One of the mysteries of the English language finally explained.
A person who rides the leading nearside (left-hand side) horse of a team or pair drawing a coach or carriage, especially when there is no coachman.
attendant, retainerView synonyms
- ‘It listed the stereotypical traits of 10 major European nations, enabling innkeepers and postillions to identify passing travellers.’
- ‘On the journey to London the carriage overturns, Thomas the postilion is bitten by Tabitha's ferocious and much-loved cur Chowder, and the destitute Humphry is engaged in Thomas's place.’
- ‘He became morose and silent; and his only occupation consisted in urging the speed of the postilions, as if he were going to save the life of some one he held dear.’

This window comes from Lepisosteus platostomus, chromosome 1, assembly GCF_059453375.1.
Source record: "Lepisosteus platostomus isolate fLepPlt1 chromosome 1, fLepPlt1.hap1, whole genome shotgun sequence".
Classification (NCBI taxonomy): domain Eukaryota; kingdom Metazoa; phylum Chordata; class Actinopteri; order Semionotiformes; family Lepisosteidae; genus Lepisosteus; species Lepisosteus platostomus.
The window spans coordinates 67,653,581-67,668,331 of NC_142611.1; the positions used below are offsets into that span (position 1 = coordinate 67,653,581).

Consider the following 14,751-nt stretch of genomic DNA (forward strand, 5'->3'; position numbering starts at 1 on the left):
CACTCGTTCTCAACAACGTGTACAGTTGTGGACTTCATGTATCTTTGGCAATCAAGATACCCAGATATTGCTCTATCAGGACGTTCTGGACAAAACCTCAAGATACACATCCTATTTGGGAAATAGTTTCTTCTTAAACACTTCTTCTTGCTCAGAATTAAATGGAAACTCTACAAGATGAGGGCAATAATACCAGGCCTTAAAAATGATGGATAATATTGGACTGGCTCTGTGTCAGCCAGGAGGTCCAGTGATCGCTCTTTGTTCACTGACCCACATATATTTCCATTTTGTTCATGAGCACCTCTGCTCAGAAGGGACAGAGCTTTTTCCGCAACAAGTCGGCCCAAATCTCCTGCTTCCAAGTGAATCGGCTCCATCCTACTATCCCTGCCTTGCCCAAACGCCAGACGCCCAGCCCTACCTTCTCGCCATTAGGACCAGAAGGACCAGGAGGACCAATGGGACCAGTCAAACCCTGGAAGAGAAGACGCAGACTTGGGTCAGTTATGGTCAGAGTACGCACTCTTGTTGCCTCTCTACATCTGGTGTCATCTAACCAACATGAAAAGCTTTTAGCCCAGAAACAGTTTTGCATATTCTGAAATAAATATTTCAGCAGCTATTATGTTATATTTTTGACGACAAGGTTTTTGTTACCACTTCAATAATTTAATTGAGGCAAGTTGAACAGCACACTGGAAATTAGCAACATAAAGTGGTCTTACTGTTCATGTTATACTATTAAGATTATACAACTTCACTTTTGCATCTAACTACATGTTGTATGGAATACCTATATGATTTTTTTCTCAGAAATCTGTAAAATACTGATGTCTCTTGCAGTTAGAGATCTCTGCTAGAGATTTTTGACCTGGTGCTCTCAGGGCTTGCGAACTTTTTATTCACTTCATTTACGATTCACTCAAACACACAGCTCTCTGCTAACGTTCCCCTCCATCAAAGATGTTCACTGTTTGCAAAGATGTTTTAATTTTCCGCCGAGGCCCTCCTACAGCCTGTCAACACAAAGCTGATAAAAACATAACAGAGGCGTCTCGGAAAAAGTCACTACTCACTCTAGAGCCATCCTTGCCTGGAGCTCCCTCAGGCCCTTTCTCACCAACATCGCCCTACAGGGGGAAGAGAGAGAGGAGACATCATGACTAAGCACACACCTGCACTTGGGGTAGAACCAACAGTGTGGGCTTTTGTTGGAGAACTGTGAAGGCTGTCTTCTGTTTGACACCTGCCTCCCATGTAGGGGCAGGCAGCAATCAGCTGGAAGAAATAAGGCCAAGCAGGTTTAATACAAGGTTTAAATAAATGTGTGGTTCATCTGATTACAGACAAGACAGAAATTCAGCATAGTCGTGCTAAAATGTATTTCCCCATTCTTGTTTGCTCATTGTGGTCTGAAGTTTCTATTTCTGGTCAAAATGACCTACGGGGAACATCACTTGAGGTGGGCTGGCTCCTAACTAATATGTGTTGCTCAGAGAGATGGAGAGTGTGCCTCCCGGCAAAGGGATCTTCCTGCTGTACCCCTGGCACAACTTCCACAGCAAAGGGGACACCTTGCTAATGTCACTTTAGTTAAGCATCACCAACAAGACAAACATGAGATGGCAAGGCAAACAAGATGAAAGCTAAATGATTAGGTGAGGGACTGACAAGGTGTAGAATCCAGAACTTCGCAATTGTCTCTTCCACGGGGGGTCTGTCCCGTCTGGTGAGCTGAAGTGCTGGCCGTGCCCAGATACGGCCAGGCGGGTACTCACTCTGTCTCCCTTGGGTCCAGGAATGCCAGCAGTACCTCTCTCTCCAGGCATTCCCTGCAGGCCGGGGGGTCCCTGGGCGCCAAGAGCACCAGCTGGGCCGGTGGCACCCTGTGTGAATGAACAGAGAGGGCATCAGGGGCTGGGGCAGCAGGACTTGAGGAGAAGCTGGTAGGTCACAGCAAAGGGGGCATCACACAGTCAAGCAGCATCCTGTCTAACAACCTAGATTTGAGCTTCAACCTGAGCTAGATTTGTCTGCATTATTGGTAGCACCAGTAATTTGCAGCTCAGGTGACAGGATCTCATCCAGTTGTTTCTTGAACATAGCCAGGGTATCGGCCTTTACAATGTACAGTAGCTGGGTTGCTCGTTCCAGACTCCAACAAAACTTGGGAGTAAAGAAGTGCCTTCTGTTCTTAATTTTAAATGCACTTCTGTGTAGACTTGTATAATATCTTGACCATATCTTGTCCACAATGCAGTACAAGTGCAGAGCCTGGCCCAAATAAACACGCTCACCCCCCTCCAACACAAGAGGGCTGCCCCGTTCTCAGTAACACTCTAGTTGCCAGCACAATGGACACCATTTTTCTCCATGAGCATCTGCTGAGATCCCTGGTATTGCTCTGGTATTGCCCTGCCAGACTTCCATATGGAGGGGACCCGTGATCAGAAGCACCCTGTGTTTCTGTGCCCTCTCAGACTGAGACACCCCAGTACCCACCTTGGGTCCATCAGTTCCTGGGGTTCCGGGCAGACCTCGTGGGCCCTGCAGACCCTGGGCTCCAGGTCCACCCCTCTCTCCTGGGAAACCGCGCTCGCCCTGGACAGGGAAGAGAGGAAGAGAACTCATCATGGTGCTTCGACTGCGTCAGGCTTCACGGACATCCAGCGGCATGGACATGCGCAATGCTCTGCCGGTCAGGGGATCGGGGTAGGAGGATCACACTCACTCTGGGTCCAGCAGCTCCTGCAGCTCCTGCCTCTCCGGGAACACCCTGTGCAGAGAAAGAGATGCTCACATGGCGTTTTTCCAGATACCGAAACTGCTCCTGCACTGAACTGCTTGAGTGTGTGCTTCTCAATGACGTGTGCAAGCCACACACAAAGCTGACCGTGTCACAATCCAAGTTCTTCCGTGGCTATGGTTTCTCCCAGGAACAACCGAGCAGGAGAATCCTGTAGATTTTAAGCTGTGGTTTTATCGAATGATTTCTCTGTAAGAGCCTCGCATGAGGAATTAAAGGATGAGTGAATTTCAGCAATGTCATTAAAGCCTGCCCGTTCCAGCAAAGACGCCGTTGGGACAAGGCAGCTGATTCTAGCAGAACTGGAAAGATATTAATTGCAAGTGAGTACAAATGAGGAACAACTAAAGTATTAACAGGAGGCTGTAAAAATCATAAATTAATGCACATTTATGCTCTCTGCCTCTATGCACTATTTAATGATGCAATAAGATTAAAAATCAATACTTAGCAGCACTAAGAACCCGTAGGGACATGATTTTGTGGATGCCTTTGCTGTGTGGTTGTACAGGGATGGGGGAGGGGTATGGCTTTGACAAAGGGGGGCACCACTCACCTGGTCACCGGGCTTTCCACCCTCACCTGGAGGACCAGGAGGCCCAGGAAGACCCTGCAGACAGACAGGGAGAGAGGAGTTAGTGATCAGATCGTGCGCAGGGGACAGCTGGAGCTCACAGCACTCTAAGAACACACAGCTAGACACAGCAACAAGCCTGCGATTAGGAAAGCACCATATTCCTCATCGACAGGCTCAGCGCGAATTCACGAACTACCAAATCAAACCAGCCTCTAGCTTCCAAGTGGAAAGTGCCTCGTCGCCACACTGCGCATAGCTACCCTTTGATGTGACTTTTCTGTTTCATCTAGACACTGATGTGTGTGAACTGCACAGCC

- ‘Measuring 24 ft long, 8ft wide and 12 ft high, the coach is drawn by eight greys, four mounted by postilion riders.’
- ‘The cracking of the postillions ' whips, and the velocity with which they drove up to the door, brought out every man, woman and child, to gaze at the new comers, whose appearance sufficiently bespoke their errand.’
Mid 16th century (in the sense ‘forerunner acting as guide to the post-horse rider’): from French postillon, from Italian postiglione ‘post-boy’, from posta (see post).
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